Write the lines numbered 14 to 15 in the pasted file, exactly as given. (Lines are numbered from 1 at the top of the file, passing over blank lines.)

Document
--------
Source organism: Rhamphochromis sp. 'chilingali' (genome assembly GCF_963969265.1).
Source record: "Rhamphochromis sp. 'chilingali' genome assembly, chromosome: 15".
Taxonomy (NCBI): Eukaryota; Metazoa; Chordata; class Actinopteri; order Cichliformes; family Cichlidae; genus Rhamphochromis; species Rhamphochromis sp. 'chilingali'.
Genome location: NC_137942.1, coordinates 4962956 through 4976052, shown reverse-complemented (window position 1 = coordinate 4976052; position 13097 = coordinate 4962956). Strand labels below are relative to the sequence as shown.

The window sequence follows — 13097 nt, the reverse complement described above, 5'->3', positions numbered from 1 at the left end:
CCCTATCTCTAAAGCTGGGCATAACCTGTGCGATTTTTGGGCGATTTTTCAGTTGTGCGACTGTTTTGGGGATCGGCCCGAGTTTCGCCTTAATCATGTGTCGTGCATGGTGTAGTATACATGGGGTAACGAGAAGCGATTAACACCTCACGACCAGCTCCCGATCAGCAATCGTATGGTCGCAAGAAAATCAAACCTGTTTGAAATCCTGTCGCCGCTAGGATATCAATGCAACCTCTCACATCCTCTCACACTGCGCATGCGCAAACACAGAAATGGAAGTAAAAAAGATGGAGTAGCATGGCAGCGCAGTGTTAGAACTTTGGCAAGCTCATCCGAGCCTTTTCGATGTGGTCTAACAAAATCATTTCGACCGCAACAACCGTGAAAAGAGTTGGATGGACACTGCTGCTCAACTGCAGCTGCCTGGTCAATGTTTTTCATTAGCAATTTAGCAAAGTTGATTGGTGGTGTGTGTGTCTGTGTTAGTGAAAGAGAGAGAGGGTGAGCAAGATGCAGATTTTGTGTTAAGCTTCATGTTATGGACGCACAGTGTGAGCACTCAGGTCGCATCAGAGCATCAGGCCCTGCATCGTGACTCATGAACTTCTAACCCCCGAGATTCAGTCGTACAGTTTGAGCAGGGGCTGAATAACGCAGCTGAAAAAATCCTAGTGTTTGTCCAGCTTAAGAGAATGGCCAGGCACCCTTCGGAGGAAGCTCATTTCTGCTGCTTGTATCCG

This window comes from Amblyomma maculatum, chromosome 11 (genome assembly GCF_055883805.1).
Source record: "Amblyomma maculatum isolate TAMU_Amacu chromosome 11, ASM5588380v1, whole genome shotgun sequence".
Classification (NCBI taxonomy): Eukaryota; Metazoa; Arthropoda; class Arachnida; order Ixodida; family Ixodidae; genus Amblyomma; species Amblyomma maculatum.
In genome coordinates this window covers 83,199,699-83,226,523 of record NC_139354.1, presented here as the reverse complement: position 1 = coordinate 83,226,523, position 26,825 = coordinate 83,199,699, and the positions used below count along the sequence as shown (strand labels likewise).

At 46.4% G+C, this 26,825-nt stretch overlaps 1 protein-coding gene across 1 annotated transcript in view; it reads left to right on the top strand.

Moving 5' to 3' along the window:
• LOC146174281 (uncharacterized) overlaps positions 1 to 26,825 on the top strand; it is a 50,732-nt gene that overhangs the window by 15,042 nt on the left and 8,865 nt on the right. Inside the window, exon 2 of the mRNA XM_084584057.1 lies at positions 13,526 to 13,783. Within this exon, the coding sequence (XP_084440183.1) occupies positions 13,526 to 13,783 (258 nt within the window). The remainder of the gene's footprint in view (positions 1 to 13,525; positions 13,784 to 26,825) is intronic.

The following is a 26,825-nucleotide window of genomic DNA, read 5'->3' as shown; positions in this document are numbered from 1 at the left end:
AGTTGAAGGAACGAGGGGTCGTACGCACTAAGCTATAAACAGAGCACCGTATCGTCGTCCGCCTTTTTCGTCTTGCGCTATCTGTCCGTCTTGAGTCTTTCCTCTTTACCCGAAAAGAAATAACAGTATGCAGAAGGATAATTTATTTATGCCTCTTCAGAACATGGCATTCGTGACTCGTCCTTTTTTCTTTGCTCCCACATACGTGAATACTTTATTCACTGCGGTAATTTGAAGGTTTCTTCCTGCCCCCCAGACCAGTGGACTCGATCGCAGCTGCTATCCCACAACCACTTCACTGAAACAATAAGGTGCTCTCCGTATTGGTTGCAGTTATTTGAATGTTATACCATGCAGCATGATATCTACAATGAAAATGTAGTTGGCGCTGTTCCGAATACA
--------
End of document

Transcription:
The following is a 26,825-nucleotide window of genomic DNA, read 5'->3' as shown; positions in this document are numbered from 1 at the left end:
AGTTGAAGGAACGAGGGGTCGTACGCACTAAGCTATAAACAGAGCACCGTATCGTCGTCCGCCTTTTTCGTCTTGCGCTATCTGTCCGTCTTGAGTCTTTCCTCTTTACCCGAAAAGAAATAACAGTATGCAGAAGGATAATTTATTTATGCCTCTTCAGAACATGGCATTCGTGACTCGTCCTTTTTTCTTTGCTCCCACATACGTGAATACTTTATTCACTGCGGTAATTTGAAGGTTTCTTCCTGCCCCCCAGACCAGTGGACTCGATCGCAGCTGCTATCCCACAACCACTTCACTGAAACAATAAGGTGCTCTCCGTATTGGTTGCAGTTATTTGAATGTTATACCATGCAGCATGATATCTACAATGAAAATGTAGTTGGCGCTGTTCCGAATACA